Gazette Improves Web Site
In 1844, Samuel F.B. Morse sent the first telegraphed message from Washington to Baltimore, ushering in an era completely new to mankind—the age of almost instant communication.
Until the day when Morse sent his message—“What hath God wrought”— using the dot-dash code that he invented and that still bears his name, communication between two people was instantaneous only if they were in the same room at the same time. “Snail mail” was just that. A letter took weeks to get from one end of a given state to another and months
to get from Europe to America or from the
East to the West Coast. Morse changed all that. Messages were tapped out on a key by a telegraph operator and taken down and decoded by another operator on the other end of a telegraph wire. Before long, telegraph poles dotted the landscape from one end of the country to the other and Western Union messengers could be seen delivering telegrams almost everywhere.
Time and progress marched on and other people took Morse’s invention and ran with it. Transatlantic cables, telephones and wireless took over. And in the last 15 years, the age of silicon and the microchip have left the successors to Morse panting in the dust. As for Morse, Western Union, the company that dominated communication by telegram for more than a century, announced on January 27 that the last such message had been sent. Cell phones, text messaging, instant messenger service and wireless fiber optics (wi-fi) communication have made telegrams obsolete.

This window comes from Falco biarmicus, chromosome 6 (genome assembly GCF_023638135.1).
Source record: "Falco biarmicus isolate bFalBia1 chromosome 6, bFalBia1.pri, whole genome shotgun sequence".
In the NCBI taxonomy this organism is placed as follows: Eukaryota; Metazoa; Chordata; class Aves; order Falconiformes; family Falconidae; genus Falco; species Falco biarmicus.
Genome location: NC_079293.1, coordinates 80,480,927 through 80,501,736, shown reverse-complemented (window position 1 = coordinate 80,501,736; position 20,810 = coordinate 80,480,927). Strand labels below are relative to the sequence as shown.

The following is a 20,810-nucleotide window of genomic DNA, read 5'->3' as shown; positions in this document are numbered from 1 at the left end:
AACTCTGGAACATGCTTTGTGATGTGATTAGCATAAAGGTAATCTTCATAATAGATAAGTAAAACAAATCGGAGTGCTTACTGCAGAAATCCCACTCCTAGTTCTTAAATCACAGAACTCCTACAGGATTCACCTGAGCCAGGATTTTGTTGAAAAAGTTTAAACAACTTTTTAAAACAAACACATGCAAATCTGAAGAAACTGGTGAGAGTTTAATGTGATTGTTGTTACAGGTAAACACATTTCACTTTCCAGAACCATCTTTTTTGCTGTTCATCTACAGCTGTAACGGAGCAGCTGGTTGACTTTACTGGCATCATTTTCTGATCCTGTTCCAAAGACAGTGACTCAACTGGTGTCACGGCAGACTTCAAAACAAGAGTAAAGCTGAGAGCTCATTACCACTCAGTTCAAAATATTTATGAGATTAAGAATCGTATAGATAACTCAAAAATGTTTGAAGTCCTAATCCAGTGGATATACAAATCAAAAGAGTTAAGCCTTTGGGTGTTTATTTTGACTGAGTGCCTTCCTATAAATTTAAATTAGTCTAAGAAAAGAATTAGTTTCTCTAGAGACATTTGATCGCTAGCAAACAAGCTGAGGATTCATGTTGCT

The Gazette has kept pace with the trends in instant digital communication. We first put some selected articles and a few ads from a then current issue online in 1999. Seven years later, we’re proud to say we, too, march in the vanguard of the newest developments in online communication. Every section of the Gazette and all of the ads are now on line at our Web site, www.qgazette.com. Many of the ads link directly to the advertisers’ Web sites, making purchasing the goods and services our advertisers purvey as simple as a mouse click.
Whether you’re reading this online or in print, we consider you part of our family of readers. We’re pleased to offer you the same timely information about the neighborhood, borough and city where you live and work, no matter the format. While we prefer the printed page, we want to reach people in Queens any way we can. The Web is just one more way for us to reach out to you.